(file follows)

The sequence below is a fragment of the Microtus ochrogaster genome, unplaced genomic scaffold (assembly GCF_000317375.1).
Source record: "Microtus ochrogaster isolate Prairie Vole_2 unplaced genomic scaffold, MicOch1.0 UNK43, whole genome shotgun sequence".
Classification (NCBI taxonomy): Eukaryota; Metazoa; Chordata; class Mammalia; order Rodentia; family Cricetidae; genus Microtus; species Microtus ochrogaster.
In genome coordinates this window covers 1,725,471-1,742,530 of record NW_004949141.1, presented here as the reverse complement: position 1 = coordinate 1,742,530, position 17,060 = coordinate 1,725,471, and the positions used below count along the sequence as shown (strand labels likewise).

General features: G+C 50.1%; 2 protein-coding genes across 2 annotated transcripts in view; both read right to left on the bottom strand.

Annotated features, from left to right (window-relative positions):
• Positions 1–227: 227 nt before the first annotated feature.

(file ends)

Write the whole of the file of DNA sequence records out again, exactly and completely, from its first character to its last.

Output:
The sequence below is a fragment of the Microtus ochrogaster genome, unplaced genomic scaffold (assembly GCF_000317375.1).
Source record: "Microtus ochrogaster isolate Prairie Vole_2 unplaced genomic scaffold, MicOch1.0 UNK43, whole genome shotgun sequence".
Classification (NCBI taxonomy): Eukaryota; Metazoa; Chordata; class Mammalia; order Rodentia; family Cricetidae; genus Microtus; species Microtus ochrogaster.
In genome coordinates this window covers 1,725,471-1,742,530 of record NW_004949141.1, presented here as the reverse complement: position 1 = coordinate 1,742,530, position 17,060 = coordinate 1,725,471, and the positions used below count along the sequence as shown (strand labels likewise).

General features: G+C 50.1%; 2 protein-coding genes across 2 annotated transcripts in view; both read right to left on the bottom strand.

Annotated features, from left to right (window-relative positions):
• Positions 1–227: 227 nt before the first annotated feature.